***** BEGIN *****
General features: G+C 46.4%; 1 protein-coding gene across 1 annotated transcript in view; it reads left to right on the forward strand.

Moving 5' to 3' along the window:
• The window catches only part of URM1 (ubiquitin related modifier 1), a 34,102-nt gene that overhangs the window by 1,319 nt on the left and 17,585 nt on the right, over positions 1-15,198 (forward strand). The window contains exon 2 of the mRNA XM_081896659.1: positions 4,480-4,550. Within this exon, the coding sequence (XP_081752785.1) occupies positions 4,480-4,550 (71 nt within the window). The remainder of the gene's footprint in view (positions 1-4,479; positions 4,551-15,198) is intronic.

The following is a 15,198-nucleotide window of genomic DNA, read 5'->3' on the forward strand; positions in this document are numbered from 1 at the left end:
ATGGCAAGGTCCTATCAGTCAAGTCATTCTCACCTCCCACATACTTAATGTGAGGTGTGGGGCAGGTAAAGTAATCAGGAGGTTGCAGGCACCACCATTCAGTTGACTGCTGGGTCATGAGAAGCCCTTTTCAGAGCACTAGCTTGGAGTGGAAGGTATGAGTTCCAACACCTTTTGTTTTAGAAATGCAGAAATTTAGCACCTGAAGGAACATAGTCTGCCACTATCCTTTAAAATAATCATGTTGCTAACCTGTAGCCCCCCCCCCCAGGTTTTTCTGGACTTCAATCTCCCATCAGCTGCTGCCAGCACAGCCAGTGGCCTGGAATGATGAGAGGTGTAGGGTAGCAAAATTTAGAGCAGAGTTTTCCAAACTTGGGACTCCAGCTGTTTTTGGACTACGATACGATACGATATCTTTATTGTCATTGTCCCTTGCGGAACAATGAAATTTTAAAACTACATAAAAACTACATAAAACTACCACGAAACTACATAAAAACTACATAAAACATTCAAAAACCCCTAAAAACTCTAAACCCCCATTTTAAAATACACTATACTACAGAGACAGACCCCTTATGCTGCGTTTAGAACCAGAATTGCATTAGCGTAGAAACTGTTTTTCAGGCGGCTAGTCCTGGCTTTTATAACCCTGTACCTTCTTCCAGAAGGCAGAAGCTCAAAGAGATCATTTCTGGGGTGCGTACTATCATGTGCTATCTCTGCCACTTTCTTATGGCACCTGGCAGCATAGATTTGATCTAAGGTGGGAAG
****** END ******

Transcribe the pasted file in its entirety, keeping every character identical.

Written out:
General features: G+C 46.4%; 1 protein-coding gene across 1 annotated transcript in view; it reads left to right on the forward strand.

Moving 5' to 3' along the window:
• The window catches only part of URM1 (ubiquitin related modifier 1), a 34,102-nt gene that overhangs the window by 1,319 nt on the left and 17,585 nt on the right, over positions 1-15,198 (forward strand). The window contains exon 2 of the mRNA XM_081896659.1: positions 4,480-4,550. Within this exon, the coding sequence (XP_081752785.1) occupies positions 4,480-4,550 (71 nt within the window). The remainder of the gene's footprint in view (positions 1-4,479; positions 4,551-15,198) is intronic.

The following is a 15,198-nucleotide window of genomic DNA, read 5'->3' on the forward strand; positions in this document are numbered from 1 at the left end:
ATGGCAAGGTCCTATCAGTCAAGTCATTCTCACCTCCCACATACTTAATGTGAGGTGTGGGGCAGGTAAAGTAATCAGGAGGTTGCAGGCACCACCATTCAGTTGACTGCTGGGTCATGAGAAGCCCTTTTCAGAGCACTAGCTTGGAGTGGAAGGTATGAGTTCCAACACCTTTTGTTTTAGAAATGCAGAAATTTAGCACCTGAAGGAACATAGTCTGCCACTATCCTTTAAAATAATCATGTTGCTAACCTGTAGCCCCCCCCCCCAGGTTTTTCTGGACTTCAATCTCCCATCAGCTGCTGCCAGCACAGCCAGTGGCCTGGAATGATGAGAGGTGTAGGGTAGCAAAATTTAGAGCAGAGTTTTCCAAACTTGGGACTCCAGCTGTTTTTGGACTACGATACGATACGATATCTTTATTGTCATTGTCCCTTGCGGAACAATGAAATTTTAAAACTACATAAAAACTACATAAAACTACCACGAAACTACATAAAAACTACATAAAACATTCAAAAACCCCTAAAAACTCTAAACCCCCATTTTAAAATACACTATACTACAGAGACAGACCCCTTATGCTGCGTTTAGAACCAGAATTGCATTAGCGTAGAAACTGTTTTTCAGGCGGCTAGTCCTGGCTTTTATAACCCTGTACCTTCTTCCAGAAGGCAGAAGCTCAAAGAGATCATTTCTGGGGTGCGTACTATCATGTGCTATCTCTGCCACTTTCTTATGGCACCTGGCAGCATAGATTTGATCTAAGGTGGGAAG